When I discuss the political pragmatism of PTI, the reader will further appreciate the fact that realpolitik is mostly about power and rarely about cultural matters. Let us admit at the outset that Imran Khan is an educated, well-informed, articulate and charismatic leader. Being an Oxford graduate he is better informed than our local politicians. And he is a liberal at heart. Most readers won’t agree due to his strong anti-imperialism and the West-bashing demagoguery but I’ll try to explain. Like I said earlier that there is a difference between politics and culture; anti-imperialism is a political stance and liberalism is a cultural temperament. There is a theory called Reflective equilibrium. It states that our minds try to create a harmony between our different sets of beliefs and actions. If there is a divergence between our beliefs and actions, it leads to cognitive dissonance. To avoid this dissonance we try to attune our beliefs and ideology to bring them in conformity with our actions and vice versa.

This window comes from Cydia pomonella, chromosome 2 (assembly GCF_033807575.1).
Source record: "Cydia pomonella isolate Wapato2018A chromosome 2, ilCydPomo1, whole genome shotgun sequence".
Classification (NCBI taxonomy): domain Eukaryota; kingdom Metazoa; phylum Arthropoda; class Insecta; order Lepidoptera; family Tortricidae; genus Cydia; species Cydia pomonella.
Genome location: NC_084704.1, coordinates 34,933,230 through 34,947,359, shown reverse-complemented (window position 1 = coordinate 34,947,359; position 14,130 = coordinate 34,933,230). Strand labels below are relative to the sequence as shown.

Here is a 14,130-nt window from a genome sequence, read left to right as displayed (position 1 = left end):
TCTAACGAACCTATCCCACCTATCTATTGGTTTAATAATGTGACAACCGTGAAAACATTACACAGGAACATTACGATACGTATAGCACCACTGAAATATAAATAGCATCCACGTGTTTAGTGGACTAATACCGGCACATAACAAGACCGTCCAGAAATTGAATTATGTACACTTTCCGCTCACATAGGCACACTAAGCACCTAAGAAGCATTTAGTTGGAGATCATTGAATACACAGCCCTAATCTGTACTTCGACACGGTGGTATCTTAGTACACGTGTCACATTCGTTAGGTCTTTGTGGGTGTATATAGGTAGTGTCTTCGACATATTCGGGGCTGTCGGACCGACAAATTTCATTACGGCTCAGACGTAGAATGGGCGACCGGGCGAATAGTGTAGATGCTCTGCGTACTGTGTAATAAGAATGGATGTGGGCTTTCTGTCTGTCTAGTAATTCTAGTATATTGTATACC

Now if Imran Khan is a conservative-Islamist, his mind must be a psychological singularity. A playboy-cricketer turned politician who spent most of his youth in the West chasing famous celebrities all over the world, how could he be an Islamist or a conservative? How would his mind create a reflective equilibrium between his beliefs and his adulterous actions? It is just not possible for him to be an Islamist or a conservative. The only ideology that suits his temperament and past actions is the freewheeling liberalism. A clarification here is needed. When I say that he is not an Islamist, I mean that he is not a political Islamist and I am not questioning his personal faith as a Muslim. He seems like a secular Muslim.